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Topics - Felix

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Flat Earth Q&A / Reply to Goodfriend
« on: June 09, 2005, 09:18:02 AM »
Quote from: "Goodfriend"
I believe that the way Round Earth Science works is basically the following.

Suppose that we sit in a restaurant. We see a couple, a blonde woman and a dark-haired man. The man has steak and the woman has fish. The model we have is: blondes eat fish and dark haired people eat steak. A blonde man comes in and has fish; model is validated. Now a dark haired woman comes in and has fish. We refine our model to: blondes always have fish but dark haired women have fish too. Next person comes in, behaves according to the model. Next, we refine the model to blondes always have fish and dark haired women too, but people who enter the restaurant between 0 and 17 after the hour have fish too. And so forth.

That is, Round Earth Science explains a lot of observations, just like my model above. However still, there is no inherent truth in it.

(This quote is taken from another thread, here)

Quote from: "Goodfriend"
Your "just face the fact that..." has parallels in history. People have "proven" that no self-propelled vehicles could possibly exist, and only critical thinking saved us from this consensus opinion. Similarly around 1880, consensus popular opinion was that the airplane was an impossibility. The fact that the Round Earth Hypothesis is widely accepted does not make it true.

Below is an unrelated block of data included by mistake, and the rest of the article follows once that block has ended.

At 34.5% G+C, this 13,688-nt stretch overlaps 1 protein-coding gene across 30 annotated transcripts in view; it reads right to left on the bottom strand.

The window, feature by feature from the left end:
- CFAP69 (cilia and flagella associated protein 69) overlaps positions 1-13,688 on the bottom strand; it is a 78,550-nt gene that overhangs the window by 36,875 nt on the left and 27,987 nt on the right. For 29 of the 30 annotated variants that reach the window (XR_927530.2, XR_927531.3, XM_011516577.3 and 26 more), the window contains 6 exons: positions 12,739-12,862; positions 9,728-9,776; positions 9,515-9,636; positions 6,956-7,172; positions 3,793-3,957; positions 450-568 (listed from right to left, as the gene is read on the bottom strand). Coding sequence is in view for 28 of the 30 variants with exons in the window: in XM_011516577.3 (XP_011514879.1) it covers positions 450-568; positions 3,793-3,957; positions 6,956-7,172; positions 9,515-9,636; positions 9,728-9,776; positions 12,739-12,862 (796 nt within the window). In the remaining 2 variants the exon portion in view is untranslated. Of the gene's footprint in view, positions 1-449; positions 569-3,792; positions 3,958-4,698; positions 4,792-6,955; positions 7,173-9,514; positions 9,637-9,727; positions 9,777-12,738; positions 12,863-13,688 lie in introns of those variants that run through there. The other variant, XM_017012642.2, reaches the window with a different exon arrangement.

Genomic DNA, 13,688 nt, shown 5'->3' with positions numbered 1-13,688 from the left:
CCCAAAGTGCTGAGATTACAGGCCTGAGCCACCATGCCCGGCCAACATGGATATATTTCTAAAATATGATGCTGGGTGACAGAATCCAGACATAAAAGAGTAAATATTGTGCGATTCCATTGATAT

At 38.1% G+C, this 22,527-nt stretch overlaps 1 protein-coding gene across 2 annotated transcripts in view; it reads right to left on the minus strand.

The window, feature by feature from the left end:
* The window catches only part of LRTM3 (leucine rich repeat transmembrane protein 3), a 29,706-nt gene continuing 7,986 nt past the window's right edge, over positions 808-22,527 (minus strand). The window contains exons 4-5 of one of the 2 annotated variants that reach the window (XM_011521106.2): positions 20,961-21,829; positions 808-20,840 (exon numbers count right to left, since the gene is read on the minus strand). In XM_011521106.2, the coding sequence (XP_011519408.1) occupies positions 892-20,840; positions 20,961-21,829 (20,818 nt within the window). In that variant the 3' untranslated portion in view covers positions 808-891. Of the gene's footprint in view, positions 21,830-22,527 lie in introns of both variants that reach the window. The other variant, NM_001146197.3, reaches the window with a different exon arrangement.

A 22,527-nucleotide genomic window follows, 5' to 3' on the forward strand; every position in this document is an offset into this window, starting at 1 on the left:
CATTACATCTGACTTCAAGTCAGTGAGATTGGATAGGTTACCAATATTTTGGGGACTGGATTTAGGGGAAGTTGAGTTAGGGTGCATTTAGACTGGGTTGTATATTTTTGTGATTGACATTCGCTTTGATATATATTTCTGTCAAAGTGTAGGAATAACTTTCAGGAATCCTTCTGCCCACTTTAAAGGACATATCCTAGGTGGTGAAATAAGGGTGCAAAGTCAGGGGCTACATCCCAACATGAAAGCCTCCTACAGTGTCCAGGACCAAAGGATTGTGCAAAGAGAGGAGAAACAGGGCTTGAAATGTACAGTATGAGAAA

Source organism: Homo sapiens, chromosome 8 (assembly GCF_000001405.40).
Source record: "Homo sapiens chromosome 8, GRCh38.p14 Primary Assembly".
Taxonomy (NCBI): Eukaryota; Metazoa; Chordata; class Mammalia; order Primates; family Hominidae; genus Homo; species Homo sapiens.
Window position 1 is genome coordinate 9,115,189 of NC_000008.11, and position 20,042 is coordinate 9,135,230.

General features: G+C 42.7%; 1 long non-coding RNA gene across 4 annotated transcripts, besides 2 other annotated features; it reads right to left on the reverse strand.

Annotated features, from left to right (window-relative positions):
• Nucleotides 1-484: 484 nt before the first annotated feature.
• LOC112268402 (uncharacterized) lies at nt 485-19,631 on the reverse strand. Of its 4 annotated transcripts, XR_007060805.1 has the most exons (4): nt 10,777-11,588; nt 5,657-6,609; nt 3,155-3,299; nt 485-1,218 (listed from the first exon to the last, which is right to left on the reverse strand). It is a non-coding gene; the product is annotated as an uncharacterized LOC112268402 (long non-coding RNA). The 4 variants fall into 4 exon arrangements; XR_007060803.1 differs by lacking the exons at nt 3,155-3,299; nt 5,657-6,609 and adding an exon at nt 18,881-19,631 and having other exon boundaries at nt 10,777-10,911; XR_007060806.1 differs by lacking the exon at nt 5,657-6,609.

I accept your statement that inductivism is flawed (see the ad ignorantiam fallacy[/url]). I shall not be arrogant enough to assume you've never heard of falsificationism, but I shall point out that that method is now how science is taken to work. Remember, to the falsificationist no hypothesis is said to have any evidence for it (since thanks to David Hume no amount of evidence can be described as verifying something), but evidence which is categorically against the theory is said to have utterly disproved it.

However, I charge you to, in this thread, state your arguments on non-empiricist grounds. I have read many threads here and many of the FES's theories elsewhere and I have seen no evidence for the Flat Earth which was neither empirical (and thus subject to the same problem you point out with the argument above) nor hermeneutical.

In short: the best you can do, if you choose to use the Rationalist's empiricism-annihilating argument, the Problem of Induction, is reduce the two views, Sphericism* and Flat-Earthism, to simple opinions which one must only choose between regardless of "evidence".

I object to hermeneutical arguments on many grounds, the most pertinent of which is that, essentially, they are by definition unscientific. Since Flat-Earthers would bring the discussion to Sphericists on their own terms, "the scientific," please respond with only "scientific" arguments.

Edit: In answer to your second given quote, why do you deliberately refute current scientific arguments by pointing out the ad populum fallacy[/url], without accepting in return that a Sphericist could on exactly the same grounds say exactly the same thing about Flat-Earthism?


*Yes, I know it's a new word. However, it is a gorgeous new word, and I shall be using it henceforth.

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